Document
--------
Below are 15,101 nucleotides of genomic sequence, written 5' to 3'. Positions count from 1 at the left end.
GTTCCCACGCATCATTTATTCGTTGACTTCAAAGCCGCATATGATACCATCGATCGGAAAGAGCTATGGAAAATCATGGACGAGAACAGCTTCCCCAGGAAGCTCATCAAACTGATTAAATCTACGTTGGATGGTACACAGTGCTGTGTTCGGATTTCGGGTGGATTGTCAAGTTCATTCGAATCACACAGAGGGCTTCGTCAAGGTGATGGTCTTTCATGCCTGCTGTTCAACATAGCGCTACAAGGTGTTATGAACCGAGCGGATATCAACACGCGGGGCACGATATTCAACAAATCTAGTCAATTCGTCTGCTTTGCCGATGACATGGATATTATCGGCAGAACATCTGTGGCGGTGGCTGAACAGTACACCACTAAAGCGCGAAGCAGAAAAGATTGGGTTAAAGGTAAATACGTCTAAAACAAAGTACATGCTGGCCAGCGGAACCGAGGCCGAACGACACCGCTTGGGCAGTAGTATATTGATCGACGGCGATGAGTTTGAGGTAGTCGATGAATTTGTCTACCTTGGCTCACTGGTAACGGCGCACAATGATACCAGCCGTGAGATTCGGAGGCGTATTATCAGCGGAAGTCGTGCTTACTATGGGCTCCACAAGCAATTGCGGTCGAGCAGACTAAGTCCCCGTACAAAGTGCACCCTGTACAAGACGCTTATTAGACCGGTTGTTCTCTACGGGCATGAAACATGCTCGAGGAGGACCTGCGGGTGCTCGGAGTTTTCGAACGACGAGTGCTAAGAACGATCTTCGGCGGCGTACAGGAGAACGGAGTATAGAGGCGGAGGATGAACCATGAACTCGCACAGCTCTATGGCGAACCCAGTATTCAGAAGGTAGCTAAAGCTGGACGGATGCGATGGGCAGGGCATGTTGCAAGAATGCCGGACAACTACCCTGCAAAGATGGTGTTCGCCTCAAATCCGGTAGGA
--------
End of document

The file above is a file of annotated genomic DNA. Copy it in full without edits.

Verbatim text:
Below are 15,101 nucleotides of genomic sequence, written 5' to 3'. Positions count from 1 at the left end.
GTTCCCACGCATCATTTATTCGTTGACTTCAAAGCCGCATATGATACCATCGATCGGAAAGAGCTATGGAAAATCATGGACGAGAACAGCTTCCCCAGGAAGCTCATCAAACTGATTAAATCTACGTTGGATGGTACACAGTGCTGTGTTCGGATTTCGGGTGGATTGTCAAGTTCATTCGAATCACACAGAGGGCTTCGTCAAGGTGATGGTCTTTCATGCCTGCTGTTCAACATAGCGCTACAAGGTGTTATGAACCGAGCGGATATCAACACGCGGGGCACGATATTCAACAAATCTAGTCAATTCGTCTGCTTTGCCGATGACATGGATATTATCGGCAGAACATCTGTGGCGGTGGCTGAACAGTACACCACTAAAGCGCGAAGCAGAAAAGATTGGGTTAAAGGTAAATACGTCTAAAACAAAGTACATGCTGGCCAGCGGAACCGAGGCCGAACGACACCGCTTGGGCAGTAGTATATTGATCGACGGCGATGAGTTTGAGGTAGTCGATGAATTTGTCTACCTTGGCTCACTGGTAACGGCGCACAATGATACCAGCCGTGAGATTCGGAGGCGTATTATCAGCGGAAGTCGTGCTTACTATGGGCTCCACAAGCAATTGCGGTCGAGCAGACTAAGTCCCCGTACAAAGTGCACCCTGTACAAGACGCTTATTAGACCGGTTGTTCTCTACGGGCATGAAACATGCTCGAGGAGGACCTGCGGGTGCTCGGAGTTTTCGAACGACGAGTGCTAAGAACGATCTTCGGCGGCGTACAGGAGAACGGAGTATAGAGGCGGAGGATGAACCATGAACTCGCACAGCTCTATGGCGAACCCAGTATTCAGAAGGTAGCTAAAGCTGGACGGATGCGATGGGCAGGGCATGTTGCAAGAATGCCGGACAACTACCCTGCAAAGATGGTGTTCGCCTCAAATCCGGTAGGA